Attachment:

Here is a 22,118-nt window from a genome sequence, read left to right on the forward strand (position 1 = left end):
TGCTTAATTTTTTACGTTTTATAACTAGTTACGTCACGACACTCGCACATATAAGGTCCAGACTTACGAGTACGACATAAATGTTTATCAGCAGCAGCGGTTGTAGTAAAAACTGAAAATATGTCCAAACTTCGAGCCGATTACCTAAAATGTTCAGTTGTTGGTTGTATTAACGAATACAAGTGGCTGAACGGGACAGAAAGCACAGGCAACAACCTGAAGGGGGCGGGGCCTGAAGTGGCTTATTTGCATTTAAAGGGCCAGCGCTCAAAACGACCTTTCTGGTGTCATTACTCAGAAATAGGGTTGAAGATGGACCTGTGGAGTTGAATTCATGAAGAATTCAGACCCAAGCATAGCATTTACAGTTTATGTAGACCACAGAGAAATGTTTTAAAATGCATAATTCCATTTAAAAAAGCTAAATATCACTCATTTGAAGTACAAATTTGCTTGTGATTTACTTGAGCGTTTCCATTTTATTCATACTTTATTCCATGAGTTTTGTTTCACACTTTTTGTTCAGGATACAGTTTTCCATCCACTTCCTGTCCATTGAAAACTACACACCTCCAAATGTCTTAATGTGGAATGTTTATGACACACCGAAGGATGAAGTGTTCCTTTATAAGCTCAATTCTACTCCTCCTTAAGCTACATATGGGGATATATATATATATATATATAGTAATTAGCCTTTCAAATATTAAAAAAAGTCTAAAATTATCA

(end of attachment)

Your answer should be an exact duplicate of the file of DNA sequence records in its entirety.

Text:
Here is a 22,118-nt window from a genome sequence, read left to right on the forward strand (position 1 = left end):
TGCTTAATTTTTTACGTTTTATAACTAGTTACGTCACGACACTCGCACATATAAGGTCCAGACTTACGAGTACGACATAAATGTTTATCAGCAGCAGCGGTTGTAGTAAAAACTGAAAATATGTCCAAACTTCGAGCCGATTACCTAAAATGTTCAGTTGTTGGTTGTATTAACGAATACAAGTGGCTGAACGGGACAGAAAGCACAGGCAACAACCTGAAGGGGGCGGGGCCTGAAGTGGCTTATTTGCATTTAAAGGGCCAGCGCTCAAAACGACCTTTCTGGTGTCATTACTCAGAAATAGGGTTGAAGATGGACCTGTGGAGTTGAATTCATGAAGAATTCAGACCCAAGCATAGCATTTACAGTTTATGTAGACCACAGAGAAATGTTTTAAAATGCATAATTCCATTTAAAAAAGCTAAATATCACTCATTTGAAGTACAAATTTGCTTGTGATTTACTTGAGCGTTTCCATTTTATTCATACTTTATTCCATGAGTTTTGTTTCACACTTTTTGTTCAGGATACAGTTTTCCATCCACTTCCTGTCCATTGAAAACTACACACCTCCAAATGTCTTAATGTGGAATGTTTATGACACACCGAAGGATGAAGTGTTCCTTTATAAGCTCAATTCTACTCCTCCTTAAGCTACATATGGGGATATATATATATATATATATAGTAATTAGCCTTTCAAATATTAAAAAAAGTCTAAAATTATCA